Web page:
Dissent: Rationale for Restrictions • The Government has a legitimate interest in regulating the substantial aggregations of wealth amassed by the special advantages which go with the corporate form. Those aggregations can distort the “free trade in ideas” crucial to candidate elections at the expense of members or shareholders who may disagree with the object of the expenditures • Notwithstanding our colleagues’ insinuations that Austin deprived the public of general “ideas,” “facts,” and “knowledge,” ante, at 38–39, the decision addressed only candidate-focused expendi- tures and gave the State no license to regulate corporate spending on other matters.
Thomas: The Majority Did not go far enough • I dissent from Part IV of the Court’s opinion because the Court’s constitutional analysis does not go far enough. The disclosure, disclaimer, and reporting requirements in BCRA are also unconstitutional. • He cited evidence where donor’s identities were disclosed and they then faced threats when this was discovered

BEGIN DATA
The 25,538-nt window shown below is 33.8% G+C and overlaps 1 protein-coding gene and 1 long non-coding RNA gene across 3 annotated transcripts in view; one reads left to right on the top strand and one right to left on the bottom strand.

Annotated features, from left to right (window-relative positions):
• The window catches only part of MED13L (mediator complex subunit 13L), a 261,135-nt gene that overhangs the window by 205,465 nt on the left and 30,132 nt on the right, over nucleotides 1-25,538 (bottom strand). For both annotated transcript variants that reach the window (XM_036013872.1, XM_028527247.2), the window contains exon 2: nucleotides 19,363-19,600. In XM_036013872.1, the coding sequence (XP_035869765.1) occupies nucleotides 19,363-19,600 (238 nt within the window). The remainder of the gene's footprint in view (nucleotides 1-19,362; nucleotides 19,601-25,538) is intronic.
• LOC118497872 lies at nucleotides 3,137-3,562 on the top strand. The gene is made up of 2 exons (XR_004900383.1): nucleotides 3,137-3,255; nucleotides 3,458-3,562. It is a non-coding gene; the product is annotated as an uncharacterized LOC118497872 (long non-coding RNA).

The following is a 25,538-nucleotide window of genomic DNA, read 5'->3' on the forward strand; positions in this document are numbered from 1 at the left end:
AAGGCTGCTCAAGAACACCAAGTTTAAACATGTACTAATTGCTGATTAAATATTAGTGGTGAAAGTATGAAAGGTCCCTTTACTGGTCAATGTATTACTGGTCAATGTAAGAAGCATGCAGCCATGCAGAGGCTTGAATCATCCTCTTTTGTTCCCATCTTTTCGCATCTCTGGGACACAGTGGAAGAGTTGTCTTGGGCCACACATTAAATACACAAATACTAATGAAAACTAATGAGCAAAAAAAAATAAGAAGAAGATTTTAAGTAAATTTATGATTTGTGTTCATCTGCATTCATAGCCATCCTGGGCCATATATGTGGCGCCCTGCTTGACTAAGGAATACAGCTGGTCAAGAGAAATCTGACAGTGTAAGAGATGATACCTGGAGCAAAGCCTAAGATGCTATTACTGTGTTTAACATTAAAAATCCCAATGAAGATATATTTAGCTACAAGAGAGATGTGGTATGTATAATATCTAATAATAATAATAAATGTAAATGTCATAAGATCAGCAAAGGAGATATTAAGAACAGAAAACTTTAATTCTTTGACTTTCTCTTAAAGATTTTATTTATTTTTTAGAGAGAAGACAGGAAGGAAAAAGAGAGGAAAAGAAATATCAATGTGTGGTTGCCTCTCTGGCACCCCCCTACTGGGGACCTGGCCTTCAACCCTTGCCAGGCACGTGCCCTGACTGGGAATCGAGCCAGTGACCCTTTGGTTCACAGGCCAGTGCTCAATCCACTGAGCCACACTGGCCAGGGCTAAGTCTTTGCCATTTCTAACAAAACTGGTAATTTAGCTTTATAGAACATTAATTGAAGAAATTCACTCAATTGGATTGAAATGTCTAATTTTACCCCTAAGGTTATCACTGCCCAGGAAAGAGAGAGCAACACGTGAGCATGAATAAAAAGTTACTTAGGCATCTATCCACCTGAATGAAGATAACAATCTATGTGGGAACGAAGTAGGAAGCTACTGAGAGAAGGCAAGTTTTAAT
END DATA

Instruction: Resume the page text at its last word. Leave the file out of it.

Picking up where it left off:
Election Rules • 501c4’s are allegedly getting large, undisclosed donations from corporations and labor unions • Potential violation: 501(c)(4) organizations are supposed to be primarily engaged in social welfare, are not subject to tax on income, and may engage in a limited amount of intervention in a political campaign. • Section 527 organizations are designed for political advocacy, but those donations have to be disclosed • http://www.nytimes.com/interactive/2010/10/08/us/politics/DONATE.html?ref=politics
501 (c)(4) Rules • The I.R.S. allows these groups to engage in political activity, so long as it is not their “primary purpose.” They are allowed to do an unlimited amount of lobbying on issues related to their core purpose. Stopping short of what would clearly be considered “express advocacy” in most of their ads enables them to better make the case to the I.R.S. they are merely doing issue advocacy. It is often hard, however, for the casual observer to tell the difference between the issue advocacy and express advocacy. • As long as most of a group’s advertisements are not explicit calls to vote for or against candidates, they will likely be left alone by the FEC